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June 22, 2020

What to expect in Washington (June 22)

White House trade adviser Peter Navarro said on CNN Sunday that the Administration is preparing for a worsening of the coronavirus in the fall — "you prepare for what can possibly happen, I'm not saying it's going to happen, but of course you prepare" — and that President Trump's remark during a rally that he told officials to "slow the testing down" was "tongue in cheek."

On NBC's Meet the Press, Michael Osterholm, infectious disease epidemiologist from the University of Minnesota, said he doesn't think the virus will come in waves nor will it slow down through the summer or into the fall — "I think we're going to see one very, very difficult forest fire of cases." He said even as the virus persists "we don't really have a national plan that really puts together what we're trying to do," with states "all kind of with their own plan and you've seen in the past week how disjointed that is."

Senate Democratic Leader Chuck Schumer (D-NY) and HELP Committee Ranking Member Patty Murray (D-WA) June 22 sent a letter to HHS Secretary Alex Azar calling for the Trump Administration to immediately distribute the remainder of funds Congress appropriated to ramp up testing and contact tracing capacity, saying the Administration is sitting on nearly $14 billion in funding for various relevant testing and tracing purposes that has not yet been allocated, dispersed or designated.

The June 22 Wall Street Journal reported on tension between GOP senators who want more coronavirus response legislation and conservatives wary of further spending, noting that "Republicans have postponed deliberations until mid-July," just weeks before expanded unemployment benefits expire, and citing fourth-ranking Senate Republican Roy Blunt (R-MO) as saying "the White House's strong conviction" that there needs to be another bill could help things along. The online version noted that Republican lawmakers are "looking at business tax breaks for retaining workers, a back-to-work bonus for employees and accelerated use of tax credits for corporations," and observed that the "next phase of the congressional negotiations will shape the final months of the election campaign."

The weekend Wall Street Journal reported that some lawmakers are seeking opportunities in the next stimulus legislation to aid the clean energy sector, saying "companies want emergency tax relief and extensions to certain tax credits that were set to be phased out this year, along with more funding for clean energy research."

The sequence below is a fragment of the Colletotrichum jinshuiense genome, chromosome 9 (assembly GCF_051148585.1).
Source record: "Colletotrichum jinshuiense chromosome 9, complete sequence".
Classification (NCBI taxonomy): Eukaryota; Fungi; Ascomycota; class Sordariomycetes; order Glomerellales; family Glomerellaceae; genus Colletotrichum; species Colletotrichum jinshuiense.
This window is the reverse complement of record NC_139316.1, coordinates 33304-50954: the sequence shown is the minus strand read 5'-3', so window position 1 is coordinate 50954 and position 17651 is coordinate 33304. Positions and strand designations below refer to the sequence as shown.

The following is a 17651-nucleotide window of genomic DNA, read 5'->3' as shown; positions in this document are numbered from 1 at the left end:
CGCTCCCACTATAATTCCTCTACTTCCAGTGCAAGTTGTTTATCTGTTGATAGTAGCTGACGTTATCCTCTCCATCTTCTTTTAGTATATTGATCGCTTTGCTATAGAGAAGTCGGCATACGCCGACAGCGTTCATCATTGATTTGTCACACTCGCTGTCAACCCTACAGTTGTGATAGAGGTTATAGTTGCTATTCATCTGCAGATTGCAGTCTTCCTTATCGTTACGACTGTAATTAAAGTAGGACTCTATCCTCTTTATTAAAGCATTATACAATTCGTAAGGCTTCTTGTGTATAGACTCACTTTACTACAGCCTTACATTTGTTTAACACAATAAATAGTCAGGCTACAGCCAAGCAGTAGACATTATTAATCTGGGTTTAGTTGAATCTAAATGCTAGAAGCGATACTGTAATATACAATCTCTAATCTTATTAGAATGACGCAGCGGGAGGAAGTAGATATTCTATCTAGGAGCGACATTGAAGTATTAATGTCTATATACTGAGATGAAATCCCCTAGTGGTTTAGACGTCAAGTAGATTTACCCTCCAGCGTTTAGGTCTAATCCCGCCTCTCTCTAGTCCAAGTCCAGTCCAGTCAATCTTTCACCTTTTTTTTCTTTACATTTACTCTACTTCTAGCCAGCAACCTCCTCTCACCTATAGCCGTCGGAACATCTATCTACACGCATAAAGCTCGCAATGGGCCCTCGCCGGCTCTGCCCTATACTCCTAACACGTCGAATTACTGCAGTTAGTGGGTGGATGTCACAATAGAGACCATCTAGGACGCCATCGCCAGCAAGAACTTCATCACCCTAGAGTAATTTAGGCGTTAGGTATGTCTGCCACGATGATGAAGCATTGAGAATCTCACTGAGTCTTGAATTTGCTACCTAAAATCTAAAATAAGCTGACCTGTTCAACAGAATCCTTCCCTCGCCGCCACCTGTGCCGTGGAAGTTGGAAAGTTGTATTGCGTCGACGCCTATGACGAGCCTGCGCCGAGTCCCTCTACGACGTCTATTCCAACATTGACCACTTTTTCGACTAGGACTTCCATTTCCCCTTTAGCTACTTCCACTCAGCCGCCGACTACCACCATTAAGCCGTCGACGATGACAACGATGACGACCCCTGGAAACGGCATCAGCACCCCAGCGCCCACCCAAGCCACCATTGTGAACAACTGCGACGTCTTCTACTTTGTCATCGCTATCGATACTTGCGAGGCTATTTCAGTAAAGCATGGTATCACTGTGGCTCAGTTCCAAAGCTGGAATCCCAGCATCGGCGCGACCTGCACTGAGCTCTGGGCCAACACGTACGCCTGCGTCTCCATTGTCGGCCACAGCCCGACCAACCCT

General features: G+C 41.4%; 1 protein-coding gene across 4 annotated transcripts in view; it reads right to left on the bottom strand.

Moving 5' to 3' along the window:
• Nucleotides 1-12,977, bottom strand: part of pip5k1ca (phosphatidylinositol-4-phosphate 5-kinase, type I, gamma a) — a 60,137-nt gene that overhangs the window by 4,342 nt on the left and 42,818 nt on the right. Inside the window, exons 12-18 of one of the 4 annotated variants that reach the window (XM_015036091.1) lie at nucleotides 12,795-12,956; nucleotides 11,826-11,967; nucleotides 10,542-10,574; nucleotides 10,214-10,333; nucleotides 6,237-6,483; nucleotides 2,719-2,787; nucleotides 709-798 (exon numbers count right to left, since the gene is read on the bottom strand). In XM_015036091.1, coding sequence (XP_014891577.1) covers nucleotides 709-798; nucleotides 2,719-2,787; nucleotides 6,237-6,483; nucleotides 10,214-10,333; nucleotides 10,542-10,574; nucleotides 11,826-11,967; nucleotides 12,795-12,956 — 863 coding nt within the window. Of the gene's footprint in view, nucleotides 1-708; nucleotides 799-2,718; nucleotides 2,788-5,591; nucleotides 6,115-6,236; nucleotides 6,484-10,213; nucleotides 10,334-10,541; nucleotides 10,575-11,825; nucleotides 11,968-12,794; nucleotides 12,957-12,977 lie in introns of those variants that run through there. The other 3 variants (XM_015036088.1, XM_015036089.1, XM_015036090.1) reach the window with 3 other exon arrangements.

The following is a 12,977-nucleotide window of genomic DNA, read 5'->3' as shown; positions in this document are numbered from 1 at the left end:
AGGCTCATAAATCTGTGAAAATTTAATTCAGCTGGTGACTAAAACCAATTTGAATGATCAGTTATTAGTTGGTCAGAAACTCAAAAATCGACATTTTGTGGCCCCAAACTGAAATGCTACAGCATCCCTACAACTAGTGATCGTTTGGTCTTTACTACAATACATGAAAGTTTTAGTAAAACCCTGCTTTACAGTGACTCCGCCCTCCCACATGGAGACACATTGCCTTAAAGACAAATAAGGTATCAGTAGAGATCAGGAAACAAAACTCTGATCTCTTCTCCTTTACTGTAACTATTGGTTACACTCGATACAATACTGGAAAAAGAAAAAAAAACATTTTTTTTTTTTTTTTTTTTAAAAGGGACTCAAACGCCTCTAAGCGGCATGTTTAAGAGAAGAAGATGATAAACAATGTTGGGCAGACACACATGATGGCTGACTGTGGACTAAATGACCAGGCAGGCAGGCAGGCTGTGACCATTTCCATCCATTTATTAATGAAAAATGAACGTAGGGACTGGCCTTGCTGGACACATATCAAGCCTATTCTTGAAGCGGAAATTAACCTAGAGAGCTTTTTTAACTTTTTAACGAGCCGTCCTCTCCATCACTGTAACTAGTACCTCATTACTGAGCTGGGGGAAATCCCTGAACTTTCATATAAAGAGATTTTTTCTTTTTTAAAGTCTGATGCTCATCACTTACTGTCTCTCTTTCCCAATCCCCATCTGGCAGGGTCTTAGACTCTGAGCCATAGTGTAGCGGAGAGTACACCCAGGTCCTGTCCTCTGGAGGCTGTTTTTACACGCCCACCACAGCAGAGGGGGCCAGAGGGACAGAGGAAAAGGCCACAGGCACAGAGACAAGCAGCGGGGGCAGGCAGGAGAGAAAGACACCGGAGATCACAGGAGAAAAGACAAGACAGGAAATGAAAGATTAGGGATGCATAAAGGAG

BEPS 2.0

The weekend Wall Street Journal also followed up on Treasury Secretary Steven Mnuchin's letter calling for a pause in OECD negotiations to develop a new regime for taxing local profits of global companies under Pillar 1 of the BEPS 2.0 project, through the lens of investors. European leaders reiterating the desire for a multilateral agreement "might buy some time for behind-the-scenes meetings to see if there is a way through. If it doesn't, politicians in Europe face a difficult choice: Proceed with their new taxes on digital giants' revenues and risk tariffs on exports to the U.S.; or back down on what is a popular proposal in many European countries, particularly France," the report said. "If a fix isn't found, though, European leaders will have to show their hand. Tax news may become harder for investors to ignore."

Bloomberg Tax cited a Treasury spokesman in reporting "The U.S. plans to participate in a meeting in early July to discuss an OECD-led effort to overhaul how the digital economy is taxed."


The June 22 Washington Post reports that Democrats are treating presumptive Democratic nominee Joe Biden's strength in polls with caution given the 2016 election result and there is still a long time to go before this year's election. The report said: "Biden's campaign believes the pathway to the presidency runs through states in the industrial Midwest — such as Wisconsin, Michigan and Pennsylvania, the three usually Democratic states Hillary Clinton lost in 2016. But they are also increasingly optimistic about once-unthinkable states such as Arizona, Texas and Georgia."


Politico reported the House Transportation & Infrastructure Committee's nearly $500 billion/five years surface transportation bill is set for a vote June 30 as part of a broader infrastructure bill, The Moving Forward Act, H.R. 2, and the effort is complicated by a smaller proposal in the Senate, expectations that the Trump administration will release its own surface transportation proposal or priorities imminently, and the entire effort for now relying on deficit spending as Ways & Means Committee Chairman Richard Neal (D-MA) seeks buy-in on pay-fors from the White House.

Text of the bill was posted June 22. A summary is also available.

The global EY Tax COVID-19 Response Tracker has been updated through June 17.

EY Webcasts this week include, Friday, June 26, at 12:00 p.m. ET, Tax in the time of COVID-19: Preparing for potential future tax changes. This week's panelists will provide updates on: (i) the legislative and economic landscape — what's happening now and what may be around the corner; (ii) what's on the horizon for the Tax Cuts and Jobs Act; (iii) how companies should prepare for potential future tax changes; and (iv) any IRS and breaking developments. Register.


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